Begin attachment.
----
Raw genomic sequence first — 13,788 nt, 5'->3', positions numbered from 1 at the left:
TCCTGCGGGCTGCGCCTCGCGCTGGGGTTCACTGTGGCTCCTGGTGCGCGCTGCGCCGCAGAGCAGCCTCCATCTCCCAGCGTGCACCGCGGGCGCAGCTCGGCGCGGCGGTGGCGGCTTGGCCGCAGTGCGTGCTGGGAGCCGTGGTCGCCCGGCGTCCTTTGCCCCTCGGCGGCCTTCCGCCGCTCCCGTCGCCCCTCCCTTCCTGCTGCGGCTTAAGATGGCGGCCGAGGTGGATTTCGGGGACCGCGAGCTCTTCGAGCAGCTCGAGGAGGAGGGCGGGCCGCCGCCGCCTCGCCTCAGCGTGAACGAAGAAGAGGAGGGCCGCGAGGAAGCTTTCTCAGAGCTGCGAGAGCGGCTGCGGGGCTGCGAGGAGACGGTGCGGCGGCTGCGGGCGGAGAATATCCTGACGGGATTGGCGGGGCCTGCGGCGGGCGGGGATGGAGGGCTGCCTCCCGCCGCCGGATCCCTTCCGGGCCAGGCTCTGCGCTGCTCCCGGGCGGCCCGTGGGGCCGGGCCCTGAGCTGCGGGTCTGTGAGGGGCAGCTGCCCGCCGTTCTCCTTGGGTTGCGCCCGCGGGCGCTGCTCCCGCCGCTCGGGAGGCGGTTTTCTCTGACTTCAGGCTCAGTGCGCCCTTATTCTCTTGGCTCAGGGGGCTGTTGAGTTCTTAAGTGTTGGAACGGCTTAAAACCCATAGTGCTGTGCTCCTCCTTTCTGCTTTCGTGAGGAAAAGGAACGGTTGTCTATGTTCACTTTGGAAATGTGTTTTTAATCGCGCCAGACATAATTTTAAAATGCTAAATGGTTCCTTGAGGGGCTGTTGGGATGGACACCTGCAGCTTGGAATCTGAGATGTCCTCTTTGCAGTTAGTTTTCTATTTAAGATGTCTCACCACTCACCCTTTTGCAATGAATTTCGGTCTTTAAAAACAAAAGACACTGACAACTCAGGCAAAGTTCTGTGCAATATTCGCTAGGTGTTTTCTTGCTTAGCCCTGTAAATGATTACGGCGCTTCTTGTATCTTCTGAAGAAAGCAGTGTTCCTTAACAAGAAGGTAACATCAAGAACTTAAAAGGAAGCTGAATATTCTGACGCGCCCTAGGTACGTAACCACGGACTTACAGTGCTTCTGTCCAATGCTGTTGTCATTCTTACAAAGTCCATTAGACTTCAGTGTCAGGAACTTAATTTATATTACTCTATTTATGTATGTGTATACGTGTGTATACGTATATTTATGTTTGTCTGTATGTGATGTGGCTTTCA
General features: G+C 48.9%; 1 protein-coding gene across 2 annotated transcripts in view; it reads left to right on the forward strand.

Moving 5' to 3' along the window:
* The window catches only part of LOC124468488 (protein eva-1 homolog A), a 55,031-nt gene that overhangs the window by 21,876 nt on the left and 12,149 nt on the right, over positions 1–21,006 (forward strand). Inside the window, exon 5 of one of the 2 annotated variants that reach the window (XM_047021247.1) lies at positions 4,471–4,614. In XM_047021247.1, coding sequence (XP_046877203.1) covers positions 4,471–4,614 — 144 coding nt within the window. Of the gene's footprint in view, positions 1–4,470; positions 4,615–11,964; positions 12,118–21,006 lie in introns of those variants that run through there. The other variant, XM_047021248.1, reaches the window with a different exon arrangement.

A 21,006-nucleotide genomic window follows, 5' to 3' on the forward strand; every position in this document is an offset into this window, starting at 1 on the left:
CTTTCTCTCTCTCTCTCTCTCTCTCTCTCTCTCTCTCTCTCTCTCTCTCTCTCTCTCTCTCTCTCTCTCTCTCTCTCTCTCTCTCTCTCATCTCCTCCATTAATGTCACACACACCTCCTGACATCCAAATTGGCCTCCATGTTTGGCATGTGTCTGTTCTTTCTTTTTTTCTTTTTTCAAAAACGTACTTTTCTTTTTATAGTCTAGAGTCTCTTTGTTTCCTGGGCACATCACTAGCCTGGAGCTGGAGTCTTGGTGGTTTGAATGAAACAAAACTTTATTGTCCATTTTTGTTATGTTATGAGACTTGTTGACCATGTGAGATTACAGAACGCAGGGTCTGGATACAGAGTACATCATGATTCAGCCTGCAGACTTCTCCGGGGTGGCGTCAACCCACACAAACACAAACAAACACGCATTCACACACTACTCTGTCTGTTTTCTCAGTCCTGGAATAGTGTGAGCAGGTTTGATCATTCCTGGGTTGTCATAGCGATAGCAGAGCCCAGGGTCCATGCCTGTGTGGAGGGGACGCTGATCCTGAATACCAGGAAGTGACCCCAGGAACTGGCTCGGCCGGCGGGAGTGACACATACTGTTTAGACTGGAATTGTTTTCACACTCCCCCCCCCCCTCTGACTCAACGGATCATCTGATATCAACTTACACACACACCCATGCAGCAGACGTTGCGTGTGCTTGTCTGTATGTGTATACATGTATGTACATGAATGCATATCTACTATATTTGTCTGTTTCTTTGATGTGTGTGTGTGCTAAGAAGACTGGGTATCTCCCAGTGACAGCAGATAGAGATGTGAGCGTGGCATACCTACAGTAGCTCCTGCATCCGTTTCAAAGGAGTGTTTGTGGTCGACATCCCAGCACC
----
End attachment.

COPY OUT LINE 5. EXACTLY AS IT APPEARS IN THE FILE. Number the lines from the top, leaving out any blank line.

* The window catches only part of LOC124468488 (protein eva-1 homolog A), a 55,031-nt gene that overhangs the window by 21,876 nt on the left and 12,149 nt on the right, over positions 1–21,006 (forward strand). Inside the window, exon 5 of one of the 2 annotated variants that reach the window (XM_047021247.1) lies at positions 4,471–4,614. In XM_047021247.1, coding sequence (XP_046877203.1) covers positions 4,471–4,614 — 144 coding nt within the window. Of the gene's footprint in view, positions 1–4,470; positions 4,615–11,964; positions 12,118–21,006 lie in introns of those variants that run through there. The other variant, XM_047021248.1, reaches the window with a different exon arrangement.